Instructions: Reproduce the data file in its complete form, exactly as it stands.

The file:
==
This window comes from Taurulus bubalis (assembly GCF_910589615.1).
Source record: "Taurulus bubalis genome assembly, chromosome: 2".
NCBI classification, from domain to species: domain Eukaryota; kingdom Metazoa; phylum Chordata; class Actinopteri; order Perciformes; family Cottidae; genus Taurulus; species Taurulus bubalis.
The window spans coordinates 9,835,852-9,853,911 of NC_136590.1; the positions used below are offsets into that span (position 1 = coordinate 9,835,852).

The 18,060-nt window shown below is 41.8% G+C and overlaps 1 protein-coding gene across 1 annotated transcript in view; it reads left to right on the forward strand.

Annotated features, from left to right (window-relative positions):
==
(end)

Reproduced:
This window comes from Taurulus bubalis (assembly GCF_910589615.1).
Source record: "Taurulus bubalis genome assembly, chromosome: 2".
NCBI classification, from domain to species: domain Eukaryota; kingdom Metazoa; phylum Chordata; class Actinopteri; order Perciformes; family Cottidae; genus Taurulus; species Taurulus bubalis.
The window spans coordinates 9,835,852-9,853,911 of NC_136590.1; the positions used below are offsets into that span (position 1 = coordinate 9,835,852).

The 18,060-nt window shown below is 41.8% G+C and overlaps 1 protein-coding gene across 1 annotated transcript in view; it reads left to right on the forward strand.

Annotated features, from left to right (window-relative positions):